In open offices, people develop an awareness of hour their noise affects others. (Don't see that in cubes, which I do detest.) So distractions just aren't that bad. And I find that having folks around is good not just for collaboration, but for self-discipline. If I need to be alone (usually because I need to do self-editing by reading aloud) I spend a couple of hours in some private space.

    RC helicopters were an issue in my last open office job. Next time I bring a rubber band gun.

  • Your second point is predicated on the straw-man that people lamenting open-office layouts are seriously suggesting a closed-only solution (Jason Feifer's article is clearly hyperbole, not without great points). We've constantly been saying that a "somewhere in the middle" solution with options for those who prefer both is where we should be looking. Your research that suggests time lost from distractions is less than time lost from communication issues misses the point that communication issues can be addressed; those are a matter of process and best practice. Distractions, on the other hand are physiological and pretty much unavoidable.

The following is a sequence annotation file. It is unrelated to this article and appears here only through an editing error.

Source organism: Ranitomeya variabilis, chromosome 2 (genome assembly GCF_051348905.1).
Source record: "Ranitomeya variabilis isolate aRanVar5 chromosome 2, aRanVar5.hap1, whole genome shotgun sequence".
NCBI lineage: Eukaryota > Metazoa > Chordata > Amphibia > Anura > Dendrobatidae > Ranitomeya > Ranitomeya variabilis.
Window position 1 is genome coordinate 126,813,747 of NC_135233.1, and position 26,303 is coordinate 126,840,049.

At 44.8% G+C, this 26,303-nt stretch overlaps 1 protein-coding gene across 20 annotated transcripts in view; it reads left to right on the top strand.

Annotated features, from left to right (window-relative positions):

"in-person distractions may very well have shifted to email distractions" This willfully ignores the distinction that in-person distractions are unavoidable, short of telling the person to "Go away" (which still is a distraction), whereas I can choose when to pull up my email.

    A+ trolling with the headline. And this commenting system is awful.